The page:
Today's headlines reflect developments regarding the health insurance marketplace and the implementation of the new health law.
Census Data Reveal Broad Differences Among States In Rates Of Uninsured
New census data released Tuesday confirm a huge spread in the rate of uninsured from state to state and the big difference in impact that can be expected as a result of the health-care overhaul recently passed by Congress (The Washington Post).
Healthcare Law Has More Doctors Teaming Up
As Congress debated the healthcare bill, many critics lamented it would do little to transform a system in which doctors and hospitals bounce patients around in an uncoordinated, costly, sometimes tragic process. But something unexpected has happened since President Obama signed the legislation in March. Spurred in part by the law, many independent providers across the country are racing to mold themselves into the kind of coordinated teams held up as models for improving care (Los Angeles Times).
Texas Battles Health Law Even As It Follows It
There are more uninsured residents of Texas — 6.1 million and counting — than there are people in 33 states. The state's elected officials might be expected, therefore, to cheer a federal health care law that is likely to deliver billions of dollars from Washington to Austin and cover millions of low-income Texans (The New York Times).
Cuts Loom For L.A. County Health Programs
With a federal waiver worth $150 million expiring next month, and hundreds of millions more in state and federal funds in limbo, Los Angeles County's top health officials said Tuesday that they soon may have to begin layoffs and slash the number of patients served by a third to 58% (Los Angeles Times).
For WellPoint Investors, Image Is Everything
The health-care giant, perhaps more so than competitors, understands that the coming months—as the national health overhaul unfolds—matter more than the most recent period. Trumpeting profit too loudly may make it more difficult for WellPoint to raise prices down the road, or possibly egg on regulators who soon will determine new health-care rules that could have a big impact on profit (The Wall Street Journal).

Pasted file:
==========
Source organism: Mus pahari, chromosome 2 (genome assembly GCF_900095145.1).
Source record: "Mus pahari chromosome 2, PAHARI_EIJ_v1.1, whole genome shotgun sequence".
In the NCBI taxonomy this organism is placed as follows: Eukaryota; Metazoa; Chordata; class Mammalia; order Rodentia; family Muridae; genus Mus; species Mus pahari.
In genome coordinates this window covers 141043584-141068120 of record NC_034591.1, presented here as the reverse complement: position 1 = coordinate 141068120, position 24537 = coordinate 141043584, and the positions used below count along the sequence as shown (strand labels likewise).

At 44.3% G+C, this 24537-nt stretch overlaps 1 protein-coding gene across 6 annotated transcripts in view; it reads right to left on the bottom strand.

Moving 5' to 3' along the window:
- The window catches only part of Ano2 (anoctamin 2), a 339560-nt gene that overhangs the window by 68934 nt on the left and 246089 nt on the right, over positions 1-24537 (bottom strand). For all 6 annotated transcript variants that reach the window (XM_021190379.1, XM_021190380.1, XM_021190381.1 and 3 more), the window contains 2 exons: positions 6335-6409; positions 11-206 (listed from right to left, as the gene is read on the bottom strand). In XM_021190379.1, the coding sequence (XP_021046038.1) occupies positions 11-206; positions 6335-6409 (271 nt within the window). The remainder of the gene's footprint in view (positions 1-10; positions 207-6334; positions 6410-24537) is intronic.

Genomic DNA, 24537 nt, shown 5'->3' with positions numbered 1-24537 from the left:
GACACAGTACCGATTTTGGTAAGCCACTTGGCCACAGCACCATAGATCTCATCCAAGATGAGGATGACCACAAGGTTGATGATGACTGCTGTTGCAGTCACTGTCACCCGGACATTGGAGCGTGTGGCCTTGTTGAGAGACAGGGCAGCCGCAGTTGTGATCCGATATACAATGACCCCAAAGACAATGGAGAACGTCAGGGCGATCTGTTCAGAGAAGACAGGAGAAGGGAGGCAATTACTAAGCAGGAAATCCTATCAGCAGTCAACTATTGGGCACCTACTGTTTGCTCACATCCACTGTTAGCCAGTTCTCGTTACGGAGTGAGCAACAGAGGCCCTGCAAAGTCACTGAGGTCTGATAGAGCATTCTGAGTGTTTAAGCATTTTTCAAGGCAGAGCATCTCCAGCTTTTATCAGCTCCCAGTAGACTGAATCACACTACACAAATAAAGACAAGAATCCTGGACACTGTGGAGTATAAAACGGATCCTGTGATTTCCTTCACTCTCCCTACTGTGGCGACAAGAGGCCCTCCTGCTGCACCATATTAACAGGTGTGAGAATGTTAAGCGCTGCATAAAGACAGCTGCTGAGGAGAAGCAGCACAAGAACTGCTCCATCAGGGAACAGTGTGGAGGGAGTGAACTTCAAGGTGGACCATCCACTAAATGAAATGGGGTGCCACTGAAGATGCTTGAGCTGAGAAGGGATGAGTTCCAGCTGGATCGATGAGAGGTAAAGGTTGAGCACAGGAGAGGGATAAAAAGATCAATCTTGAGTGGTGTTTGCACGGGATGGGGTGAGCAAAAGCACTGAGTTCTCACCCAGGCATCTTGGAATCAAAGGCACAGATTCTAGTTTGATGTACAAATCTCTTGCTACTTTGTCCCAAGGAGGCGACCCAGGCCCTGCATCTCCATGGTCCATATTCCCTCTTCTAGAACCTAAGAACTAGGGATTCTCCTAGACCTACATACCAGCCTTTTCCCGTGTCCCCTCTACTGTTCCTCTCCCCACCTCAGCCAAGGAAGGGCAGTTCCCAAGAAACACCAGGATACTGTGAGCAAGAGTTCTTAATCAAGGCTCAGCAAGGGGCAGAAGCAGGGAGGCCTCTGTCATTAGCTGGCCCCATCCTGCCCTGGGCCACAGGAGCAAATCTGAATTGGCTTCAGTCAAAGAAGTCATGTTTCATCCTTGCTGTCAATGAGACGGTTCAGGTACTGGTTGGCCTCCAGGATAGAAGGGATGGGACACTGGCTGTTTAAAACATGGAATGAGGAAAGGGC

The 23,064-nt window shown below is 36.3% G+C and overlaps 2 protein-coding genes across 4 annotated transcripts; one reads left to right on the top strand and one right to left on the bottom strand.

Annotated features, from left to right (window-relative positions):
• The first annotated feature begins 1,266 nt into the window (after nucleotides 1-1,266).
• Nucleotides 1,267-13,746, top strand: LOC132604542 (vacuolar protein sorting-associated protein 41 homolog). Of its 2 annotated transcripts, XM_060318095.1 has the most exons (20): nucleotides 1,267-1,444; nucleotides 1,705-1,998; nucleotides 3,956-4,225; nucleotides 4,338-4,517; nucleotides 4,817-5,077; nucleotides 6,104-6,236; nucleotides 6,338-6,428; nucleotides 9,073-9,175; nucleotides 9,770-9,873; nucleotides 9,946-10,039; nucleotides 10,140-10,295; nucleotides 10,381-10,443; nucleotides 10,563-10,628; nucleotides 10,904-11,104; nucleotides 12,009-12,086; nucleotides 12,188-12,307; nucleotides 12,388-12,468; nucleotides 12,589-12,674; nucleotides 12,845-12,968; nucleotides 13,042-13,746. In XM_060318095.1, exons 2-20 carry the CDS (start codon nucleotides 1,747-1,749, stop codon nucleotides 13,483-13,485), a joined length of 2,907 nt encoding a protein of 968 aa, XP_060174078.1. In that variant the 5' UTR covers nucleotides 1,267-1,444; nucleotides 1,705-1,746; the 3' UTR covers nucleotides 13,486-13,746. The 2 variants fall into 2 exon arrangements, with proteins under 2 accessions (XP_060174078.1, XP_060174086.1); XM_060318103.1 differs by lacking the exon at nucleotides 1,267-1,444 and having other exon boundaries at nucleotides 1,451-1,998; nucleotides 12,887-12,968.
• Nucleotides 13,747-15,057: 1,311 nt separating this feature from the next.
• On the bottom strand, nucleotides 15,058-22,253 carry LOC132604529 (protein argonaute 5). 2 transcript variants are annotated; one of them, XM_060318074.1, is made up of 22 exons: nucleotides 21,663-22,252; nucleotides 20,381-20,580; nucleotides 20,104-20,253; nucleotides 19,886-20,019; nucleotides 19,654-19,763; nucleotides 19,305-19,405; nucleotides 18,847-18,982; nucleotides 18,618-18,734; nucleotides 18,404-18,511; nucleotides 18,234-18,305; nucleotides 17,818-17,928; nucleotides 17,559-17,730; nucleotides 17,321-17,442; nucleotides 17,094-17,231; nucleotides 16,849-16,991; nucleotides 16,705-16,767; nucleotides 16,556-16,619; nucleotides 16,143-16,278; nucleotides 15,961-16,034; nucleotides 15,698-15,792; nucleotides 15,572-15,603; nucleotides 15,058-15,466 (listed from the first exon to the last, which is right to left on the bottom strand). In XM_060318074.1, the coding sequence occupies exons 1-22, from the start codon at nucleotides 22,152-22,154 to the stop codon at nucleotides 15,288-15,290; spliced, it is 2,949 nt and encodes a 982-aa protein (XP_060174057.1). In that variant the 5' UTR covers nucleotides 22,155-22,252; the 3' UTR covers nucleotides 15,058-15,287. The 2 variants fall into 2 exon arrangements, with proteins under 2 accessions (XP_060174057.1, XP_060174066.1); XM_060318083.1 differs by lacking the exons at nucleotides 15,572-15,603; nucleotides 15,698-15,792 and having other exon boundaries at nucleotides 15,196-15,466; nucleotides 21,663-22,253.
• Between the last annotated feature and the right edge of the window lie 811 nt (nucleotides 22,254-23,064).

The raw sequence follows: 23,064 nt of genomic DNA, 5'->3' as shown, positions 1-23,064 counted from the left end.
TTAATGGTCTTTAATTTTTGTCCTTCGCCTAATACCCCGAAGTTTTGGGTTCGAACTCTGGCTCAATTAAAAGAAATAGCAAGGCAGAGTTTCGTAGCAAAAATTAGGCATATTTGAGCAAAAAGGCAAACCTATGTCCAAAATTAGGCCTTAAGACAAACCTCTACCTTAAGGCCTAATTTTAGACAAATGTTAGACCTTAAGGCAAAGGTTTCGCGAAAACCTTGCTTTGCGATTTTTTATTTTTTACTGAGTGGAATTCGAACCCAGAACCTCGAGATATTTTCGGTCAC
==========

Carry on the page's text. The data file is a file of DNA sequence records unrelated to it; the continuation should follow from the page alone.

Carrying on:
Aetna Posts Higher 2Q Profit Up 42%
Health insurer Aetna Inc. said late Tuesday its second-quarter profit rose 42 percent, as the percentage of premiums the company spent on medical care fell versus a year ago (The Associated Press).
Health Bill For 9/11 Responders To Get House Vote Wednesday
A bill guaranteeing healthcare for first responders to the World Trade Center site is scheduled for a House floor vote Wednesday, The Hill has learned (The Hill).
Democrat Sanchez Backs Effort To Extend Labor Protections To Home Care Workers
For 35 years, home care workers have been exempt from the minimum wage and overtime protections granted to the rest of the nation’s workforce. This week, a House Democrat will take a step toward eliminating that discrepancy, which many in the party consider discriminatory (The Hill).
House OK's Bill Making Insurers Pay For Autism Services
The Massachusetts House passed a bill yesterday that would require insurance companies to cover a broad range of services for children with autism, a measure that supporters say will help families of such children but that opponents worry will increase health costs, even as other legislation aimed at reining in health spending has been sidelined. The proposal, which now goes to the Senate, contains mandated coverage for services known as "applied behavioral analysis,"’ which include training children with autism and related disorders in social, verbal, and motor skills (The Boston Globe).
Tobacco Funds Shrink As Obesity Fight Intensifies
When the Robert Wood Johnson Foundation decided in 1991 to take on Joe Camel, it became the nation’s largest private funding source for fighting smoking. The foundation spent $700 million to help knock the cartoon character out of advertisements, finance research and advocacy for higher cigarette taxes and smoke-free air laws and, ultimately, to aid in reducing the nation’s smoking rate almost by half (The New York Times).
Impact Of Childhood Obesity Goes Beyond Health
The health effects of being overweight or obese are well documented. Extra pounds add extra risk for diabetes, heart disease and certain cancers, even among children. But new research also documents significant social and economic consequences of being overweight since high school (NPR).
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